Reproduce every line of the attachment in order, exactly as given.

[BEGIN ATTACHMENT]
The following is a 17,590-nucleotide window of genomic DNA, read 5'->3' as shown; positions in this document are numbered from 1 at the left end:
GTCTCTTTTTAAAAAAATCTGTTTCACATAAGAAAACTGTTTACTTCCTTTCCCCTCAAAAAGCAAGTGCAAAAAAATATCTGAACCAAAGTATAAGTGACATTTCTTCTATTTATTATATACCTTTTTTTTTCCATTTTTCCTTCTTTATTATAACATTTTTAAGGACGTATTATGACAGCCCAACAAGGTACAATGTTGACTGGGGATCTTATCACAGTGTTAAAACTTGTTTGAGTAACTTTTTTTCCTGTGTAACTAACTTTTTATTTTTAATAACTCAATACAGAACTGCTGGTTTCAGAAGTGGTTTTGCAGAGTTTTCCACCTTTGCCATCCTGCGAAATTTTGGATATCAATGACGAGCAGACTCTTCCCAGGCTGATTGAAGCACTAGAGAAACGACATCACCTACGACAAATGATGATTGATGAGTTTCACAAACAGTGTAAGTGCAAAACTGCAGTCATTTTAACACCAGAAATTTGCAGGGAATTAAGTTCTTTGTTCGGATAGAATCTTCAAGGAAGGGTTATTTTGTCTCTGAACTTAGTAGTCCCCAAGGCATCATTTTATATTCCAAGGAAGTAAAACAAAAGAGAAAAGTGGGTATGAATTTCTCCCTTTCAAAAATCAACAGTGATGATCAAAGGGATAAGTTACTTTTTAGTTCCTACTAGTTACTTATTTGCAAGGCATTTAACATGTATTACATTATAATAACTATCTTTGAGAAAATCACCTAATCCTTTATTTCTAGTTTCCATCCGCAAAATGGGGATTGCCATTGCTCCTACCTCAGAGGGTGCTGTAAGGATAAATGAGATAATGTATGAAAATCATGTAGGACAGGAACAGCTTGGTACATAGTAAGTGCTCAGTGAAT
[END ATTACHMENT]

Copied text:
The following is a 17,590-nucleotide window of genomic DNA, read 5'->3' as shown; positions in this document are numbered from 1 at the left end:
GTCTCTTTTTAAAAAAATCTGTTTCACATAAGAAAACTGTTTACTTCCTTTCCCCTCAAAAAGCAAGTGCAAAAAAATATCTGAACCAAAGTATAAGTGACATTTCTTCTATTTATTATATACCTTTTTTTTTCCATTTTTCCTTCTTTATTATAACATTTTTAAGGACGTATTATGACAGCCCAACAAGGTACAATGTTGACTGGGGATCTTATCACAGTGTTAAAACTTGTTTGAGTAACTTTTTTTCCTGTGTAACTAACTTTTTATTTTTAATAACTCAATACAGAACTGCTGGTTTCAGAAGTGGTTTTGCAGAGTTTTCCACCTTTGCCATCCTGCGAAATTTTGGATATCAATGACGAGCAGACTCTTCCCAGGCTGATTGAAGCACTAGAGAAACGACATCACCTACGACAAATGATGATTGATGAGTTTCACAAACAGTGTAAGTGCAAAACTGCAGTCATTTTAACACCAGAAATTTGCAGGGAATTAAGTTCTTTGTTCGGATAGAATCTTCAAGGAAGGGTTATTTTGTCTCTGAACTTAGTAGTCCCCAAGGCATCATTTTATATTCCAAGGAAGTAAAACAAAAGAGAAAAGTGGGTATGAATTTCTCCCTTTCAAAAATCAACAGTGATGATCAAAGGGATAAGTTACTTTTTAGTTCCTACTAGTTACTTATTTGCAAGGCATTTAACATGTATTACATTATAATAACTATCTTTGAGAAAATCACCTAATCCTTTATTTCTAGTTTCCATCCGCAAAATGGGGATTGCCATTGCTCCTACCTCAGAGGGTGCTGTAAGGATAAATGAGATAATGTATGAAAATCATGTAGGACAGGAACAGCTTGGTACATAGTAAGTGCTCAGTGAAT